The Arabic name Tabgha comes from the older Greek name of the site, Heptapegon, which means seven springs—a reference to the springs found near the church site. The pilgrim Egeria mentions the Heptapegon church in her travel journal written at the end of the fourth century. See Egeria’s Travels to the Holy Land, translated and annotated by John Wilkinson, rev. ed. (Ariel Publishing House, Jerusalem, with Aris and Phillips, Warminster, England 1981), p. 196.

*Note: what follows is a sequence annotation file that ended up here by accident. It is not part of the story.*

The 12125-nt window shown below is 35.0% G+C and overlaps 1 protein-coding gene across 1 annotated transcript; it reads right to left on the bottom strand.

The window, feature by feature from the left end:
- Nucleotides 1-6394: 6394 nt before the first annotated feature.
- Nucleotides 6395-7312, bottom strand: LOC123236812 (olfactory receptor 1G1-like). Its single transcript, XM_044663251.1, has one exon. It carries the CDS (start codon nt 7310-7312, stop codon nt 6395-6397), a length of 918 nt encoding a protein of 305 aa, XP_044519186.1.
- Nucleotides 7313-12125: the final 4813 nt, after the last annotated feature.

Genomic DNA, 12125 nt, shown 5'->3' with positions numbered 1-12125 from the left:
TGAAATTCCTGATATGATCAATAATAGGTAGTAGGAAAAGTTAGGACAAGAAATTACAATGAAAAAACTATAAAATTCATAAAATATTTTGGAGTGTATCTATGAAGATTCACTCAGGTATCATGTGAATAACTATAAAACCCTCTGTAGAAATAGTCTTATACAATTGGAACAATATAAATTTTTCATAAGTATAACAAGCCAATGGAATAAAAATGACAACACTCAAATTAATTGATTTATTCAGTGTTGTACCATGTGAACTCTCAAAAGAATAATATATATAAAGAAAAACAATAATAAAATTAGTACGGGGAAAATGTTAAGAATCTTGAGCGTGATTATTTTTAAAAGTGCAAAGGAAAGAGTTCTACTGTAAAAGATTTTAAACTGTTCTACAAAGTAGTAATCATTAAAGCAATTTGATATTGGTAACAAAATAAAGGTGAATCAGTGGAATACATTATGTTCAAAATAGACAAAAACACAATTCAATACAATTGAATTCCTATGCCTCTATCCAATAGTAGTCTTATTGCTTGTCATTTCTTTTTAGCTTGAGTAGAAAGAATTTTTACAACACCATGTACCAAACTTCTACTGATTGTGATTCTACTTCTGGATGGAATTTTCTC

In each of the Gospels, the story is told that Jesus blessed five loaves of bread and two fish and gave them to his disciples to feed a multitude of more than 5,000 people who sat before Jesus on the grass.


The church is still entrusted to the care of a small community of Benedictine monks.


There are some much smaller, 4 to 5 mm, and some considerably larger, 2 to 4 cm.



See Alfons Maria Schneider, The Church of the Multiplying of the Loaves and Fishes (George E. J. Coldwell Ltd. London, 1937).


Egeria’s Travels, op. cit., pp. 196 and 200.